Writing Down the Bones, which I definitely applied to music. Last month I read A Mind For Numbers by Barbara Oakley, which is helping me learn how to learn, and now I've just started Fluent in 3 Months by Irish polyglot Benny Lewis. In his book, Benny describes how anyone at any age can learn to speak any language from anywhere in the world. Music is a language too, you know, yet I do have a newfound interest in learning Canadian French (Francais Quebecois)!
Those examples are all recently read books. Hard to tell how these will resonate ten years from now. But, looking farther back I can think of several books that have had significant impacts on my life.
Then my trajectory backtracked slightly to the minimalist, blue collar short stories of Raymond Carver, as found in his book Cathedral. Carver was a welcome relief. Liking the realistic, alcohol-inspired short story, I came across Charles Bukowski's Hot Water Music which is a good place to start for a sampling of his gritty, easy-reading stories of drinking, women, gambling, writing and more drinking. Being primarily a poet, Bukowski also opened my eyes to poetry, at least his dirty, Los Angeles roach-motel version of that medium. I'm thinking of Bukowski's Love Is A Dog From Hell in particular.
whole slew of Jeffers quotes that back this up. The book I started with was The Selected Poetry of Robinson Jeffers, which is a good introduction to his work.
Around 1999 or 2000, while living in Colorado, I started an almost daily ritual of what can best be thought of as abstract journal writing. With no premeditated ideas, I would randomly fill up a page per day with a constant flow of words, never stopping the pen or trying to be too aware of what I was writing. If I caught myself thinking more than a couple words in advance I would purposely go in a different direction. I kept this practice up for 3 or 4 years. This is before I played music or blogged so it served as a primary creative outlet.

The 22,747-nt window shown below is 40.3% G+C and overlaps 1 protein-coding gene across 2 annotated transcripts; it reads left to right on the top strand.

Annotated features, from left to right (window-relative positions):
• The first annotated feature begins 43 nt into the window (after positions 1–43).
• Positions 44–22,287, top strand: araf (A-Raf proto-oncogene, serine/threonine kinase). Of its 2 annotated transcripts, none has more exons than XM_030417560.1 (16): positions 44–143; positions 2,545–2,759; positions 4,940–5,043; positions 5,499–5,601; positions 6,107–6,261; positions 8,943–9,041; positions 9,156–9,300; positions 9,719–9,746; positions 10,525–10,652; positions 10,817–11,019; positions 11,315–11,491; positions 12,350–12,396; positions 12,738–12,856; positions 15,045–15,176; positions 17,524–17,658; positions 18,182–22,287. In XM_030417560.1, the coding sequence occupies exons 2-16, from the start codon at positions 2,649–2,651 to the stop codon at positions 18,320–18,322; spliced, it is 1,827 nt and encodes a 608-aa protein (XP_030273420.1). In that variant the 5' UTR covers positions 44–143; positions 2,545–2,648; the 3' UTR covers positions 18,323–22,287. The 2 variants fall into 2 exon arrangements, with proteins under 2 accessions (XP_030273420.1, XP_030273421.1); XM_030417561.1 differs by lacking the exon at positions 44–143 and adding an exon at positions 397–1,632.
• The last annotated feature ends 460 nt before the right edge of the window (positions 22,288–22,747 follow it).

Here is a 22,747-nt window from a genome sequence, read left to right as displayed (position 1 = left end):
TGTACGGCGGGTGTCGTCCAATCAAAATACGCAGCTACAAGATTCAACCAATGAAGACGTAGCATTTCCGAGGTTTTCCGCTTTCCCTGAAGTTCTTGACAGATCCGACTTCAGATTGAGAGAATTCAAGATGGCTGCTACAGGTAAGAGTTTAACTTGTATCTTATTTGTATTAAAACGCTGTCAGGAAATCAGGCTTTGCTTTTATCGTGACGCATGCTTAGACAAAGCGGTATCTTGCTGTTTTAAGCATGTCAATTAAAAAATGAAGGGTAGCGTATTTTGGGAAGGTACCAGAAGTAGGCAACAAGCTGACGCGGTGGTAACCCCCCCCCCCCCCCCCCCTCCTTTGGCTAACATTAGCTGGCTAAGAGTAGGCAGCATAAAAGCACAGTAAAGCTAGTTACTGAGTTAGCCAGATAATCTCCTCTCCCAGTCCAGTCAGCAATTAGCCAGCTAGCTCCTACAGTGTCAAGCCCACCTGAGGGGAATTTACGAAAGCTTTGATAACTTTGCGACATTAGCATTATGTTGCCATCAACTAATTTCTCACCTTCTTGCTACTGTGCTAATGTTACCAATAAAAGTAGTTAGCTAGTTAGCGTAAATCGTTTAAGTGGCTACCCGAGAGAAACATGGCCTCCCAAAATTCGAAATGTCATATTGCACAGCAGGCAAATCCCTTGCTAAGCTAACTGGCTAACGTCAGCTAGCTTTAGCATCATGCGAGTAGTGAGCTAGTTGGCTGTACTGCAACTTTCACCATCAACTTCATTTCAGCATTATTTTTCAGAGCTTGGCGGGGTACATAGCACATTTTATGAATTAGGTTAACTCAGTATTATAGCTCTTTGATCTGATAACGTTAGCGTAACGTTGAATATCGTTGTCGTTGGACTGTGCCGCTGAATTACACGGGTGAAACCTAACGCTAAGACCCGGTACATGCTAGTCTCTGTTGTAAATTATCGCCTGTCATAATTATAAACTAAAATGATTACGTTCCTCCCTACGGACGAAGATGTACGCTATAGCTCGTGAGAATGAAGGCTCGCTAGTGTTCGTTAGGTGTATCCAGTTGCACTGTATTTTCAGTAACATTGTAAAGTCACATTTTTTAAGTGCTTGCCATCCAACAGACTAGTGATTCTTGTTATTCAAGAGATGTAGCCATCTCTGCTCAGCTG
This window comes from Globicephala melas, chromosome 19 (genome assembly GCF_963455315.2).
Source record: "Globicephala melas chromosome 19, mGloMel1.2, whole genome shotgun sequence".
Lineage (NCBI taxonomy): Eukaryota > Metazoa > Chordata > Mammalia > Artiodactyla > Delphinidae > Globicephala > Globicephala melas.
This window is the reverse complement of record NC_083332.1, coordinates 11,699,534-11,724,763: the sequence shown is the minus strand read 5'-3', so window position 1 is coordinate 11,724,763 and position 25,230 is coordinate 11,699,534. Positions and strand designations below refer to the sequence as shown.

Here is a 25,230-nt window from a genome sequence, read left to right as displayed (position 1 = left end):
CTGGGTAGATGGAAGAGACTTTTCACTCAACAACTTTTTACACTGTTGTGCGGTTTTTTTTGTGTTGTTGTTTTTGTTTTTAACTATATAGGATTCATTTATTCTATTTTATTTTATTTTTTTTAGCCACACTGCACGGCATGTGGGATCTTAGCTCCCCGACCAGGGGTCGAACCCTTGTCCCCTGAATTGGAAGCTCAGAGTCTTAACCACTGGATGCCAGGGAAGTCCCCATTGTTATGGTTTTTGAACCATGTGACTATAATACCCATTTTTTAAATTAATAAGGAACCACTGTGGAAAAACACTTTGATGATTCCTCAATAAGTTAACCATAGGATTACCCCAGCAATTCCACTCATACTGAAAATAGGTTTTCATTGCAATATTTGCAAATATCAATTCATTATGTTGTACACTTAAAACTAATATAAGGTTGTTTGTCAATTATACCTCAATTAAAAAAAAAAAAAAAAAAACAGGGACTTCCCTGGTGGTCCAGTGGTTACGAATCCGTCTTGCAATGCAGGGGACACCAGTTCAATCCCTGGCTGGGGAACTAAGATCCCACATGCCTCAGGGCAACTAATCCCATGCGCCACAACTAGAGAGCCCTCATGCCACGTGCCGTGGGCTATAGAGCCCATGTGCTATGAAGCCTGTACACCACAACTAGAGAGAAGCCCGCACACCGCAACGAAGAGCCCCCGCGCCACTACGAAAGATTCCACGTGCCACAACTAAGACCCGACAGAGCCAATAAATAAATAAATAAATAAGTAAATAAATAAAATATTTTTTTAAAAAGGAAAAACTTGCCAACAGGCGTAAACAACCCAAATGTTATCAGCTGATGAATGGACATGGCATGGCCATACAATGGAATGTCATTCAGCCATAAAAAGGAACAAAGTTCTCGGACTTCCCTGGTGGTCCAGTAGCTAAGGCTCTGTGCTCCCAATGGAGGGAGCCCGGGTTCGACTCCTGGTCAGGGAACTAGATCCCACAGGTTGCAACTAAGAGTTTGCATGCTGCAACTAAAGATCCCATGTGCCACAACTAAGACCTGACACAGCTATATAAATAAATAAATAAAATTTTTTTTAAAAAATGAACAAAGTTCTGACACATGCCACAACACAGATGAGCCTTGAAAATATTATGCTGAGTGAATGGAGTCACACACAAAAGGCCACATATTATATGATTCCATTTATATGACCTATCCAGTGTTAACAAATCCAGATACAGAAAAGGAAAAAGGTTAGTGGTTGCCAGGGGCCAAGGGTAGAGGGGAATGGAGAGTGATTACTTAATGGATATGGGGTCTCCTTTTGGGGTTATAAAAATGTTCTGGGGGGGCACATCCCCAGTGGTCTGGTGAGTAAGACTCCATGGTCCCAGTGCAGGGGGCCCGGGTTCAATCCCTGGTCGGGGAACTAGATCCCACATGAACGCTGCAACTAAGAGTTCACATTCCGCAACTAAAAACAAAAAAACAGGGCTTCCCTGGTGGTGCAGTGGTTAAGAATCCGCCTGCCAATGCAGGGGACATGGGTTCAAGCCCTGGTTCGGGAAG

Russell Edson only days after his death, I was inspired to start doing this type of writing again, in much the same way as before. The first time around I felt like I was acting completely on my own, but reading the classic The Tunnel: Selected Poems of Russell Edson has now provided a validation, if not a blueprint, for this type of writing. This Russell Edson book has definitely changed my life.
I had never ventured outside the US until fall 2004 when I visited the west coast of Ireland. I fell in love with the feckin' place, as well as international travel for travel's sake, and would return to Ireland in 2005, 2006 and 2009 before the increasing cost of flying there priced me out. After that initial visit, I read the Irish travel book McCarthy's Bar by Pete McCarthy, which is still the best travelogue of its kind, further solidifying a love of Ireland and travel.
traditional tunes and folk tales. I can appreciate the simplistic, weathered nature of traditional stories from Iceland, Jamaica and elsewhere. However, Irish Fairy and Folk Tales edited and selected by W. B. Yeats is still my go-to source for this type of reading!
I guess if I'm really being honest I should also list Watchers by Dean Koontz, which I read when I was 14 LOL. As is my personality, I changed overnight from a kid who never almost never read books to a voracious reader whose goal was to read 100+ pages a night of everything from Steven King to Louis L'amour to Clive Cussler, to Sue Grafton to Raymond Chandler!
I don't read as many books cover to cover as I used to, and hardly any fiction any more, but the above list does provide a synopsis of the influential books and authors that come to mind this rainy evening in September. If you share an interest in any of these books, or are checking some of these out, or have a list of your own to share, please add a comment or write to me directly!